So, it was time to ask my mother the burning question...why was I never on "The Uncle Al Show"? I called her today and asked her. She wasn't sure. She remembered at some point trying to go with a neighbor to take my older brother, John, but something happened and they ended up not going. She couldn't remember what happened, but I'm guessing it was troublesome enough to kill the idea for the rest of us. Or, it could be that I never bugged her about it.

There have always been rumors about Uncle Al. The big one when I was young was, 'You know, Uncle Al hates kids.' It wasn't true, of course, but the irony was just enticing enough to give the rumor some staying power. The other rumor was 'Uncle Al the ladies' man', which my mom knew about. "He had a terrible reputation, you know," she said, "with the, uh, mothers." This one's corroborated by a co-worker of mine who loves to tell the story of when she took her son to be on the show. She claims Al propositioned her after the show and asked her if she could 'get rid of the kid' that afternoon. I'm not here to sully a beloved Cincinnatian. I'm just adding an angle that wasn't mentioned in all the loving tributes.

"Uncle Al" Lewis died February 28th at age 84. It was such big news here that Channel 9 broke into programming with the story, leading to an outpouring of memories and affection from across the region. I can only hope my memorial service is this much fun. His memorial service and burial were in his adopted hometown of Hillsboro, Ohio, better known as the birthplace of Milton Caniff.

Sunday, March 1, 2009

KELLY GROUCUTT - 1945 - 2009

A tip of the hat and a hearty thanks to Kelly Groucutt, who passed away February 19th at age 63. Groucutt was a bassist and singer in my #2 all-time favorite band, Electric Light Orchestra (second only to their progenitor, the Beatles). Groucutt was there for most of it, from 1975-82, which were the key, hit-making years where they hit their peak. Jeff Lynne - as producer, songwriter and lead singer - was the mastermind of ELO. The other members of ELO have never got much credit or accolade, perhaps unfairly. We may never know how much bandmates like Groucutt contributed to how the songs turned out. His vocals and harmonizing with Lynne certainly played an essential role, but I get the impression as a bassist he was treated more as a studio sideman under Lynne's direction. The place for the rest of the band to shine seems to be on tour, a marketing/revenue chore that Lynne hated, where their participation was indispensable.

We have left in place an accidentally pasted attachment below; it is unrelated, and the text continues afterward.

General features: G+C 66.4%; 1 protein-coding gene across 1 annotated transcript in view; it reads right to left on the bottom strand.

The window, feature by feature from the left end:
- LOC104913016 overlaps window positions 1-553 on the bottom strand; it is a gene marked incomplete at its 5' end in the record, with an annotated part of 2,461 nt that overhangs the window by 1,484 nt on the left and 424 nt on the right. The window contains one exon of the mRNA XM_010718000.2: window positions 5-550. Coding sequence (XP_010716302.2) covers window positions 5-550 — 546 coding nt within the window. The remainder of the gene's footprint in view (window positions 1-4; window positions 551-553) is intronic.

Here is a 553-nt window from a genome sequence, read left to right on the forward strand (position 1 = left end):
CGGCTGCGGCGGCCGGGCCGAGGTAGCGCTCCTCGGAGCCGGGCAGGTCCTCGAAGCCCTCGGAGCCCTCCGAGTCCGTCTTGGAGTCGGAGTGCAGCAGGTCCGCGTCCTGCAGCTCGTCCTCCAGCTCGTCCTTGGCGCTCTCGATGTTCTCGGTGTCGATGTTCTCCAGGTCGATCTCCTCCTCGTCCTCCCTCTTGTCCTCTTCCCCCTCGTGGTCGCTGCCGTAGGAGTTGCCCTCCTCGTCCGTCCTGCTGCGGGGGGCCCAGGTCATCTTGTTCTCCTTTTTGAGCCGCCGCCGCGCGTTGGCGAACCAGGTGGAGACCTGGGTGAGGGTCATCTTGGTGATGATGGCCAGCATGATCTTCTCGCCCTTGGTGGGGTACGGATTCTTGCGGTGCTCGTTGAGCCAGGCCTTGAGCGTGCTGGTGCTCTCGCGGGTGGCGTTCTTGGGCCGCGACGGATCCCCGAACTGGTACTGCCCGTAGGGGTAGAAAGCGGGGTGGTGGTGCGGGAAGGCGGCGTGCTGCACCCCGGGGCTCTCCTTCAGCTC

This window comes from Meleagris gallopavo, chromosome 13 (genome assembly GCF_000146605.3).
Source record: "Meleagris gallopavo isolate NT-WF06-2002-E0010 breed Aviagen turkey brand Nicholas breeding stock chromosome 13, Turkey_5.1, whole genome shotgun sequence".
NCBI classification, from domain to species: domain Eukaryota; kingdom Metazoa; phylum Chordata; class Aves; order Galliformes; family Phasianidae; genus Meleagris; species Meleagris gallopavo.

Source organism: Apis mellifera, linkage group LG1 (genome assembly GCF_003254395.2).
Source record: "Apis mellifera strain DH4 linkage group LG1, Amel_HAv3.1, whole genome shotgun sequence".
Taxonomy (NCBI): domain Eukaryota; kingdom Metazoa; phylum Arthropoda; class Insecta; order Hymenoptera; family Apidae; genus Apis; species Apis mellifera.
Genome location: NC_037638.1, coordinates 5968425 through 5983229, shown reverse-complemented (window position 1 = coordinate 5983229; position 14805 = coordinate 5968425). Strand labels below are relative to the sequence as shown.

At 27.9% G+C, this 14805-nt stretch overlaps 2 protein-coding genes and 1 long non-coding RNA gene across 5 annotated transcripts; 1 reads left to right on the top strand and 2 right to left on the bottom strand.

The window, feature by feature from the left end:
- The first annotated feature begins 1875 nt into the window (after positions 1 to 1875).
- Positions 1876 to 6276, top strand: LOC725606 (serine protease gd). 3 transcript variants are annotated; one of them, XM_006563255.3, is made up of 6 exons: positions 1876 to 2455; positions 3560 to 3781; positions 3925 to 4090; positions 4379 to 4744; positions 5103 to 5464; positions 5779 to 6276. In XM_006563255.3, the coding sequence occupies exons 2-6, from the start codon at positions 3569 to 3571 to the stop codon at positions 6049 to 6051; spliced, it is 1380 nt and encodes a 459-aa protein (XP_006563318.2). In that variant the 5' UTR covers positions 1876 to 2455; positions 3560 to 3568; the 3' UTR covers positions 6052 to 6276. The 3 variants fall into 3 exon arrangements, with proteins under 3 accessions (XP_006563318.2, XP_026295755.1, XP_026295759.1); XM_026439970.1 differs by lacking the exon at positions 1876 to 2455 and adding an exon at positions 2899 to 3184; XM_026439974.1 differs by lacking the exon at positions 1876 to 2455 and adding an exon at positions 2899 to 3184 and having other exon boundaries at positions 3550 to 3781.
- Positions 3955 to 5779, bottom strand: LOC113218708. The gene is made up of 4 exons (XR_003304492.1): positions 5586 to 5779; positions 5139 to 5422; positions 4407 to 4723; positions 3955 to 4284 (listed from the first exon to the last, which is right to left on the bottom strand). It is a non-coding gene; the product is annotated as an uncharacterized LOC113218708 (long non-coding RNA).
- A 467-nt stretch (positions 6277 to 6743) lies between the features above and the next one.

Groucutt left the band in 1982, following a lawsuit he filed against Lynne for royalty payments. My knowledge of this won me a radio trivia contest as a teenager (though I can't remember what I won, and, yes, I was super cool even back then). With the help of other ELO bandmates, he released his lone solo album, 'Kelly', but didn't gain much of a following. ELO itself continued as a trio, but disbanded after 1986's 'Balance of Power' album. In the early '90s, ELO drummer & co-founder Bev Bevan formed Electric Light Orchestra Part II, blocked by Lynne from reforming with an unaltered name. Bevan began recruiting former bandmates. Groucutt was among them, later becoming something of the leader after Bevan left in '99. Lynne took back the ELO name for his 2001 album, Zoom, and a tour that was cancelled due to low interest. Groucutt and his 'Part II' compadres were not in this revamped ELO, so they carried on as The Orchestra. I saw them live in '01 after seeing their names on a roadside advert that read something like - The Orchestra, former members of ELECTRIC LIGHT ORCHESTRA. Even though I'm a Jeff Lynne diehard, I think they sounded great, and I never objected to them carrying on a great musical legacy. So again, a big thanks to the late Kelly Groucutt for being part of the music that has meant so much to my life.

Here's a promo video for ELO's best song, "Mr. Blue Sky". Groucutt is to the left of Jeff Lynne.